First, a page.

Achieving JADC2 for the Joint Force will require transformative computing technology.
Photo Credit: Petty Officer 3rd Class Jacob L. Greenberg/DVIDS
Edge computing is critical in the Department of Defense’s effort to implement the Integrated Whole Domain Command and Control (JADC2) concept to put actionable data in the hands of combatants, according to a senior software engineer at the Naval Information Warfare Center. play a role. at his MeriTalk event this week.
Various military platforms rely on sensors that collect vast amounts of data to support multi-domain missions. Edge computing capabilities allow you to process sensor data in real time, analyze and generate insights at mission speed, and interact with data captured at different connectivity levels.
As the Navy Department’s edge computing architecture evolves, breaking down physical silos has become a key area of concern.
Richard Jack, senior software engineer at NIWC PACIFIC, said in the following MeriTalk Insights: edge panel. “So how do we get it off the laptop? It’s about democratizing this functionality in a way that allows us to provide functionality to
He added that the success of edge computing always puts user experience first.
“I think when I talked to the service, we tried to prioritize and emphasize understanding who the operator is. “It’s the most important concept to really get your head around,” Jack said. “Behind this is human capital, which I really like to think about. And that is what I would like to advocate for all our partners here.”
He said the way in which capabilities are delivered needs to be simplified, and skill sets need to be better adapted to help combatants get the job done.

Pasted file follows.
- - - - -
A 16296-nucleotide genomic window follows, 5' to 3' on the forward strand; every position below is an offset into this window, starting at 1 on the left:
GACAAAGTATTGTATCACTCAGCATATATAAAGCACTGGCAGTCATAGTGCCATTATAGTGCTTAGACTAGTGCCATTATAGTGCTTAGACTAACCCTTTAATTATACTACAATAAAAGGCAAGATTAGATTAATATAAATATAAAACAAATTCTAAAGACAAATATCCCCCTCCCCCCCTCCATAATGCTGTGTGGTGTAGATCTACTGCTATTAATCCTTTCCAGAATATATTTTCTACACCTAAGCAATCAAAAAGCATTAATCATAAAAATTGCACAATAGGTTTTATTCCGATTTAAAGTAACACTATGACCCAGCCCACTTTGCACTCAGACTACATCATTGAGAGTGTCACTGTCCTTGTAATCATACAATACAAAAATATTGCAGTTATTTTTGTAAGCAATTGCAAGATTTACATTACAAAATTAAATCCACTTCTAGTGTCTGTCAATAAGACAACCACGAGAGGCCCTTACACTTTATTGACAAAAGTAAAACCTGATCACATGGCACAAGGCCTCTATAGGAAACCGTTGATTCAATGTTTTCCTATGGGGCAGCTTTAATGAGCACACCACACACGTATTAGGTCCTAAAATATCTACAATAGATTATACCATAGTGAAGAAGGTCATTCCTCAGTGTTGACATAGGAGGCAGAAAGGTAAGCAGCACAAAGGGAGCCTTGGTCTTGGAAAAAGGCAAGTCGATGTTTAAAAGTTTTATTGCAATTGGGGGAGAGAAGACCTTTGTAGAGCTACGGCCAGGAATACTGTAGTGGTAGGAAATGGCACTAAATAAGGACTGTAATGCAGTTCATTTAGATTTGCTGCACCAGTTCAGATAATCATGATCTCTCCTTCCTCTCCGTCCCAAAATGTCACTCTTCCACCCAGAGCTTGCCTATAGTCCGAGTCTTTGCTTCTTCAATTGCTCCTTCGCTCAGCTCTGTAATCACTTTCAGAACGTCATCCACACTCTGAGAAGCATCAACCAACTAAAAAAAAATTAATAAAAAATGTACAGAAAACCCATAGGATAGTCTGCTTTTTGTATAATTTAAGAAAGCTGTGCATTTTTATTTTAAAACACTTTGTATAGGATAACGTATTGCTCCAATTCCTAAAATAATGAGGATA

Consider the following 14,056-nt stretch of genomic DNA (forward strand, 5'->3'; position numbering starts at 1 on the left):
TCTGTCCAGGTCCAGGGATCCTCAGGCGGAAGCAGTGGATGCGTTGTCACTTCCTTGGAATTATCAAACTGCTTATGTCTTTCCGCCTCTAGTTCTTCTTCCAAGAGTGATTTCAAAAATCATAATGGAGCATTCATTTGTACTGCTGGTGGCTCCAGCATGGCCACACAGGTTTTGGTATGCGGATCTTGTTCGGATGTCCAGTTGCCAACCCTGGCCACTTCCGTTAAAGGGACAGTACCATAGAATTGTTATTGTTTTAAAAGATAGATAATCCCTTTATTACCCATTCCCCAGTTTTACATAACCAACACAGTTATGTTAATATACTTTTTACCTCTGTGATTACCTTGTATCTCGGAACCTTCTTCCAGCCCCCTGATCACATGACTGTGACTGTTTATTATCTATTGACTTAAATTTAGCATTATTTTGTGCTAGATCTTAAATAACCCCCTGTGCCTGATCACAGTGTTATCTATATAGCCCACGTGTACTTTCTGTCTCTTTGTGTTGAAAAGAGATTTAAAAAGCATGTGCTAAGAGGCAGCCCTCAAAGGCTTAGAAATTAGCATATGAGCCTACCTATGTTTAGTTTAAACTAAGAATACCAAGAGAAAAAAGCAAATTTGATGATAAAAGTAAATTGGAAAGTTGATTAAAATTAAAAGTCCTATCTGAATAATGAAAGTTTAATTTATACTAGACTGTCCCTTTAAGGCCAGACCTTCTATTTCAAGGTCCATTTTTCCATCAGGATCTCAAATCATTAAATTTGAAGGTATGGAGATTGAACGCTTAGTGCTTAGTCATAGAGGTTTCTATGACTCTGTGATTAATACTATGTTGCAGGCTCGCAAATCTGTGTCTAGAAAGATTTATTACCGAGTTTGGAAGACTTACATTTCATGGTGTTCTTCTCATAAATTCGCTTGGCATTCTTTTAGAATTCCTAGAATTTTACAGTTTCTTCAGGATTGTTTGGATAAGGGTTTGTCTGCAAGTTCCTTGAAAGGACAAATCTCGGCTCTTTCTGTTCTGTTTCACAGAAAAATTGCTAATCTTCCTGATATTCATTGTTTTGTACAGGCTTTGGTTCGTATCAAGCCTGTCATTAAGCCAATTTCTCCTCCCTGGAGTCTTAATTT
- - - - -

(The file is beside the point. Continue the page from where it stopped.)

“If we do that, we have to keep it simpler,” Jack said. “If you’re going to give capabilities to fighter planes, they need to be operational by the sailors, marines, soldiers, and airmen who actually use those capabilities.”
Machine learning (ML) and automation can also improve edge computing processing times.
“Machine learning is right around the corner for us. “With that comes the burden of, ‘After this, how do we keep the rhythm to the accelerating pattern?’ Machine learning, as you know, has a certain rhythm… it is adaptable. ”
Due to the decentralized nature of the Department of Defense, data is constantly in motion, exposing it to greater cybersecurity risks. To keep edge data safe, Zero Trust is essential to addressing the threat landscape and handling interconnected devices.
“When thinking about tactical edge computing, the key cyber effect we care about is really embracing the right protections, like good encryption, good controls,” Jack said. . “Zero Trust is going to be a key component… This is going to help really solve a lot of these issues. ”